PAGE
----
‘Like Uber for snake emergencies’: tech takes the sting out of bites in rural India

Guardian Technology 20 Jul 2021 05:30

When 12-year-old Anay Sujith felt a sharp sting in his leg while asleep in his hut in a village in Kerala, “I started yelling and woke up my parents,” he recalls. They immediately sought help – not with a phone call, but through an app.

A team from Kannur Wildlife Rescuers (KWR) reached the boy’s home, in Ramatheru village in the coastal city of Kannur, within minutes and he was admitted to hospital 20 minutes later. He had been bitten four times by a venomous Russell’s viper, one of the “big four” snakes in India responsible for the greatest number of venomous snakebites.

Sarpa (Snake Awareness, Rescue and Protection app), which saved Anay’s life, is one of a growing number of life-saving homegrown snake apps in India that provide information about the ophidians, get people treatment for bites and help doctors to develop antivenoms.

Screengrab of SARPA.

Sarpa, SnakeHub, Snake Lens, Snakepedia, Serpent and the Big Four Mapping Project are among those proving increasingly popular with the public, conservationists and rescuers.

Serpent includes a guide to all of India’s snakes and a search facility to find the nearest hospital that treats bites. It can also connect users in real-time to an expert to help tackle snakebite emergencies. The Big Four Mapping Project, meanwhile, shows reported snake sightings and bites across the country.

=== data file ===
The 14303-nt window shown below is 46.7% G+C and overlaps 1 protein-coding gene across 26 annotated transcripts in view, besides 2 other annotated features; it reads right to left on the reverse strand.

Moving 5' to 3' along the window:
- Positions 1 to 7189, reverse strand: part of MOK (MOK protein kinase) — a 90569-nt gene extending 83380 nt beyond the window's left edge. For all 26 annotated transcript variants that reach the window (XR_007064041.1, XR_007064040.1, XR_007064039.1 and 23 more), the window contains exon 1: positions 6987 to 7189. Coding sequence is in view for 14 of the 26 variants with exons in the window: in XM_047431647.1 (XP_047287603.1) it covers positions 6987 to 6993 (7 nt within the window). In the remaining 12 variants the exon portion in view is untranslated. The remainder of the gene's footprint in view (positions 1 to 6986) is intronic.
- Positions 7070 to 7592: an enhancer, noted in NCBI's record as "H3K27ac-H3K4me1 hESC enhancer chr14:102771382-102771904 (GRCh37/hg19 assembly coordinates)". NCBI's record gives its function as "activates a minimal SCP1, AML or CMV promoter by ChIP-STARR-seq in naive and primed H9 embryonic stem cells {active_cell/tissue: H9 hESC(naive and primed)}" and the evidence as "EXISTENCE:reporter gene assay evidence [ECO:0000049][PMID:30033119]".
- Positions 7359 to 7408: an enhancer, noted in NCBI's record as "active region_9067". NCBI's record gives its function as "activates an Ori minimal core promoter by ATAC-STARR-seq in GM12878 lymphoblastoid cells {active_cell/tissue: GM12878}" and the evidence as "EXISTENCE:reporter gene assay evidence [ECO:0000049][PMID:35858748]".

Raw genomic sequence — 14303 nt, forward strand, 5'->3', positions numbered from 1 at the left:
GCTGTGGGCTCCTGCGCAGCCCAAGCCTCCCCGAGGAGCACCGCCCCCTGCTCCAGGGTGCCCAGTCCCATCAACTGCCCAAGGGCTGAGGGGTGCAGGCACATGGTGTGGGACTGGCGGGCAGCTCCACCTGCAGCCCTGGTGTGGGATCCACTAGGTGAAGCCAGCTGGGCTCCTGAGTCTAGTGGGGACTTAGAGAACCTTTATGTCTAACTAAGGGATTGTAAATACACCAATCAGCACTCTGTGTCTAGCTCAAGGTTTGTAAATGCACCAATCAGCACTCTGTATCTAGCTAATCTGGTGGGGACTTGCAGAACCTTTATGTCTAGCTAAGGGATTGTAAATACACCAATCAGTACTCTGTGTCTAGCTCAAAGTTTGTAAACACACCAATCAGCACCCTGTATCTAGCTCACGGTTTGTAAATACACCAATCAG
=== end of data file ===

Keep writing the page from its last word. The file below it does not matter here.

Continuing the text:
An estimated 1.2 million people died from snakebites in India between 2000 and 2019, the equivalent of more than 58,000 a year, according to a recent paper.

Snakebites are a global health priority, according to the World Health Organization. Between 81,000 and 138,000 people around the world die from snakebites each year, and about three times that number are left with permanent disabilities.

A screengrab of Sarpa.

“Poor farmers, cattle grazers and shepherds moving around barefoot in rodent-infested fields are easy victims. Limited availability of anti-snake venom and expensive treatment put an enormous financial burden on the poor,” he says. “Despite this, snake bites are one of the most neglected diseases.”

“All rescues are currently happening through Sarpa, which has had 35,000 downloads since its launch last year,” says Louies. “Earlier, there was no record of rescues from snakebites. But now, users can simply download the app and get access to a rescuer available in their vicinity.”

Sandeep Das rescues a Russell’s viper.

Snakebites have been traditionally underreported and inadequately treated in India, with poor literacy and a lack of information on how to deal with them aggravating the problem, says Neelakantan. But the apps are helping to change that.

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IndiaAnay SujithKannur Wildlife RescuersRamatheruSnakepedia
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